DDoS attacks increased 180 percent in 2019 compared to 2018

Published: Friday, 27 March 2020 09:46

Neustar, Inc., has announced that its Security Operations Center (SOC) saw a 168 percent increase in distributed denial-of-service (DDoS) attacks in Q4 2019, compared with Q4 2018, and a 180 percent increase overall in 2019 vs. 2018. According to Neustar’s latest cyber threats and trends report, the company saw DDoS attacks across all size categories increase in 2019, with attacks sized 5 Gbps and below seeing the largest growth. These small-scale attacks made up more than three quarters of all attacks the company mitigated on behalf of its customers in 2019.

DDoS attacks taking varied forms

In 2019, the largest threat Neustar mitigated, at 587 gigabits per second (Gbps), was 31 percent larger than the largest attack of 2018, while the maximum attack intensity observed in 2019, 343 million packets per second (Mpps), was 252 percent higher than that of the most intense attack seen in 2018. However, despite these higher peaks, the average attack size (12 Gbps) and intensity (3 Mpps) remained consistent year over year. The longest single, uninterrupted attack experienced in 2019 lasted three days, 13 hours and eight minutes.

Though the number of attacks increased significantly across all size categories, small-scale attacks (5 Gbps and below) again saw the largest growth in 2019, continuing the trend from the previous year. The combination of DDoS-for-hire and botnet rental services has made DDoS attacks much easier to execute, but the fact that perpetrators seem to be in many cases choosing to engage in small-scale attacks suggests that their goal may often be something other than taking a site completely offline.

“Large, headline-making DDoS attacks do still take place, but many cyber security professionals believe that smaller attacks are being used simply to degrade site performance or as a smokescreen for other forms of cyber crime, such as data theft or network infiltration, which the perpetrator can execute more easily while the target’s security team is busy fighting a DDoS attack,” said Rodney Joffe, senior vice president, senior technologist and fellow at Neustar. “Furthermore, with the current move of the bulk of the workforce globally to a work from home model, we expect to see a significant increase in DDoS attacks against VPN infrastructure. This risk makes an ‘always on’ DDoS mitigation service even more critical.”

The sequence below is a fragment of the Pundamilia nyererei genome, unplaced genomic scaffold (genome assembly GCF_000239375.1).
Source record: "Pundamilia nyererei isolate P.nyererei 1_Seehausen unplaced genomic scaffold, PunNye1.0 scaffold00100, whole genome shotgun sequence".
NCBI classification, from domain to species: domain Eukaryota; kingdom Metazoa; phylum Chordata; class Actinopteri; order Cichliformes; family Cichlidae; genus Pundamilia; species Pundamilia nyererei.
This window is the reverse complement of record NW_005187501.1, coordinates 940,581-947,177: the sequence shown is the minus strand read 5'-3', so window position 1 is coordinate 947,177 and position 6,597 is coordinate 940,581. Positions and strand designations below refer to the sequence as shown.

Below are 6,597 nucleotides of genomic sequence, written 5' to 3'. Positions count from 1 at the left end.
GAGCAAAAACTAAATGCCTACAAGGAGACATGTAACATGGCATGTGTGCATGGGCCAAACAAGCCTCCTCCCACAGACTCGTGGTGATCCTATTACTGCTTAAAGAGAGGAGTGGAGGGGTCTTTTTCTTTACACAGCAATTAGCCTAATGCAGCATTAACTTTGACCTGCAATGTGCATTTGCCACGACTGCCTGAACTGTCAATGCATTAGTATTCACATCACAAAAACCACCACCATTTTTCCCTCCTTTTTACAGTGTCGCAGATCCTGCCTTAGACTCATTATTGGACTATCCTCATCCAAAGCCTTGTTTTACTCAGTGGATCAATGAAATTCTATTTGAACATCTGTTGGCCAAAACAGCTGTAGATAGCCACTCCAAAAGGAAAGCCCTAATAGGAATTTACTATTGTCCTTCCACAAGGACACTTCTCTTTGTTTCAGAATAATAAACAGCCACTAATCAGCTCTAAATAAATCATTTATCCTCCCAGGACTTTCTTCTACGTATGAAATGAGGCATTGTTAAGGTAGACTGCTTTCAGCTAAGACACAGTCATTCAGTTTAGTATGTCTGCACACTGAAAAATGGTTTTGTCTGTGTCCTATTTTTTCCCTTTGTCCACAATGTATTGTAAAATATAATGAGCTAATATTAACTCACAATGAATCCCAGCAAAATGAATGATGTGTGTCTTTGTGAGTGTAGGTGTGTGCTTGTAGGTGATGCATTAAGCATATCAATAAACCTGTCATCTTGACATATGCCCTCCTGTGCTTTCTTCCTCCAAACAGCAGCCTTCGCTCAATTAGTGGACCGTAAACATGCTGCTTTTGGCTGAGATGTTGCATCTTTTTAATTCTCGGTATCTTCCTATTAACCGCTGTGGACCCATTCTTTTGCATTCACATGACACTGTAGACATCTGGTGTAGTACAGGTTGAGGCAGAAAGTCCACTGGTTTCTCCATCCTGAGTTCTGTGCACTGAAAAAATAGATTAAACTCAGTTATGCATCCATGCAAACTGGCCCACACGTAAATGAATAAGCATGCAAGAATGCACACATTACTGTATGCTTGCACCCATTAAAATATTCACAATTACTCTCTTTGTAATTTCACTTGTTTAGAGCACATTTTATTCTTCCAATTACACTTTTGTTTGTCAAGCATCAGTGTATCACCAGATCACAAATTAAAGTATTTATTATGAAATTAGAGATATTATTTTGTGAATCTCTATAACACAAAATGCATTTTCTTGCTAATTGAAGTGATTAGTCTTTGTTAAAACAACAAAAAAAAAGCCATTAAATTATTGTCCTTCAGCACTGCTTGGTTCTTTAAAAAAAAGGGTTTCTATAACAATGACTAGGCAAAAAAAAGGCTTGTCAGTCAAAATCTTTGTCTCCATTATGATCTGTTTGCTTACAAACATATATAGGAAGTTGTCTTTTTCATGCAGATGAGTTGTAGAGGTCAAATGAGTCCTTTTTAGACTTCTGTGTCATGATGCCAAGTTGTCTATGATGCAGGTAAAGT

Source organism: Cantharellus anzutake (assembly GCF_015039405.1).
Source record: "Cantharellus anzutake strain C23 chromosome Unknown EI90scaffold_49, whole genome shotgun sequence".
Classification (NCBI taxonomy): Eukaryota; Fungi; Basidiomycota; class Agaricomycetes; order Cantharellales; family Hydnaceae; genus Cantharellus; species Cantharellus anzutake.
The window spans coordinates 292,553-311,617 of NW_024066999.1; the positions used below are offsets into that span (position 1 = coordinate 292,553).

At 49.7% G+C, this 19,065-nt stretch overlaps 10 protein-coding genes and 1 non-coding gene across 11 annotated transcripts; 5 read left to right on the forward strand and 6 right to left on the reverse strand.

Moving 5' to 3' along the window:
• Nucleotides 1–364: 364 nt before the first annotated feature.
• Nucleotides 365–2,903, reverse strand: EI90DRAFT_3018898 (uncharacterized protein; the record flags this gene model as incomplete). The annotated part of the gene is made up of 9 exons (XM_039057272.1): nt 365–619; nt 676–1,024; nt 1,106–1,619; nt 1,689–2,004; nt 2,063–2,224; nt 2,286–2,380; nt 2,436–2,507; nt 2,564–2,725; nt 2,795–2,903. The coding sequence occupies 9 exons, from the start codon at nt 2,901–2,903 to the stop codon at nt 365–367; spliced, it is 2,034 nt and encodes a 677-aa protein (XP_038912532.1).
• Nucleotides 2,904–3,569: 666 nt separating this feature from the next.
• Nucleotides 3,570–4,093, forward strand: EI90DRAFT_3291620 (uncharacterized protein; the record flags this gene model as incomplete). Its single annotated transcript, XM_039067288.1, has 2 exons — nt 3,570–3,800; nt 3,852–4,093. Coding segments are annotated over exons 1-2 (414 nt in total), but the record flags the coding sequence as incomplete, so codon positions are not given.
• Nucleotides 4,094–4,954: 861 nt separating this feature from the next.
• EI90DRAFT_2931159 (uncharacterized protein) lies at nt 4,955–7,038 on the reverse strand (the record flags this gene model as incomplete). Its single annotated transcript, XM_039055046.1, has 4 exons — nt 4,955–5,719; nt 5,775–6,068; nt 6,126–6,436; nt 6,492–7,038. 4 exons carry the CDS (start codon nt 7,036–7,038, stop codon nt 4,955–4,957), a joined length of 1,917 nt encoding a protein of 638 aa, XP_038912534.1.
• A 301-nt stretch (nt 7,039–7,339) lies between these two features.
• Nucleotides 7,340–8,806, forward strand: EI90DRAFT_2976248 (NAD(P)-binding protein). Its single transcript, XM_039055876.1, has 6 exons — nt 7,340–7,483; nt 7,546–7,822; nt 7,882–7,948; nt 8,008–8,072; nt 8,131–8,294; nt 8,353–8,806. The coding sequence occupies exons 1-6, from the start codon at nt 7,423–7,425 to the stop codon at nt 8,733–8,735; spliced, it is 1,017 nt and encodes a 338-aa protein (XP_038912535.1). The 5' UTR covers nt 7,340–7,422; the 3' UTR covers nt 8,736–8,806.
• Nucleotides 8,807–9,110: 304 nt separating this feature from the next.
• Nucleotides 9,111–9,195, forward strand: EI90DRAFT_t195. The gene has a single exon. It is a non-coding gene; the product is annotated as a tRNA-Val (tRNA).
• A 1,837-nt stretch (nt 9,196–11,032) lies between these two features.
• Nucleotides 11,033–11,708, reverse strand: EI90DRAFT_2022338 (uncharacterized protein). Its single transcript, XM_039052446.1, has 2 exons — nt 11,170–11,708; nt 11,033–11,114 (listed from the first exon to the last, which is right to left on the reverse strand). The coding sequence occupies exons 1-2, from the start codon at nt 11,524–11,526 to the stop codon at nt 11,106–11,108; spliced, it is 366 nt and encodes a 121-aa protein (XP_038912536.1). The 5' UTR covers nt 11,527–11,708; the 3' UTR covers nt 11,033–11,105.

In addition to conventional DDoS attacks, which seek to exhaust bandwidth, in 2019 Neustar also observed an increase in network protocol or state exhaustion attacks, which target network infrastructure directly. Volumetric attacks continued to proliferate as well, with attackers using new DDoS vectors such as Apple Remote Management Services, Web Services Dynamic Discovery, Ubiquiti Discovery Protocol and the Constrained Application Protocol.

Said Joffe, “During the shift to teleworking at scale, we would not be surprised to see the VPN protocol ports added to these targeted attacks.”

Two- and three-vector attacks ‘just right’ for attackers

In 2019, approximately 85 percent of all attacks used two or more threat vectors. That number is comparable to the 2018 figure; however, the number of attacks involving two or three vectors rose from 55 percent to 70 percent, with correspondingly fewer simple single-vector attacks and complex four- and five-vector attacks, suggesting that attackers have settled into the Goldilocks zone for attacks.

Security professionals continue to view DDoS attacks as a growing threat. According to the most recent Neustar International Security Council (NISC) survey, when asked which vectors they perceived to be increasing threats during November and December 2019, senior-level cybersecurity decision-makers cited social engineering via email most frequently (59 percent), followed by DDoS (58 percent) and ransomware (56 percent).

More details.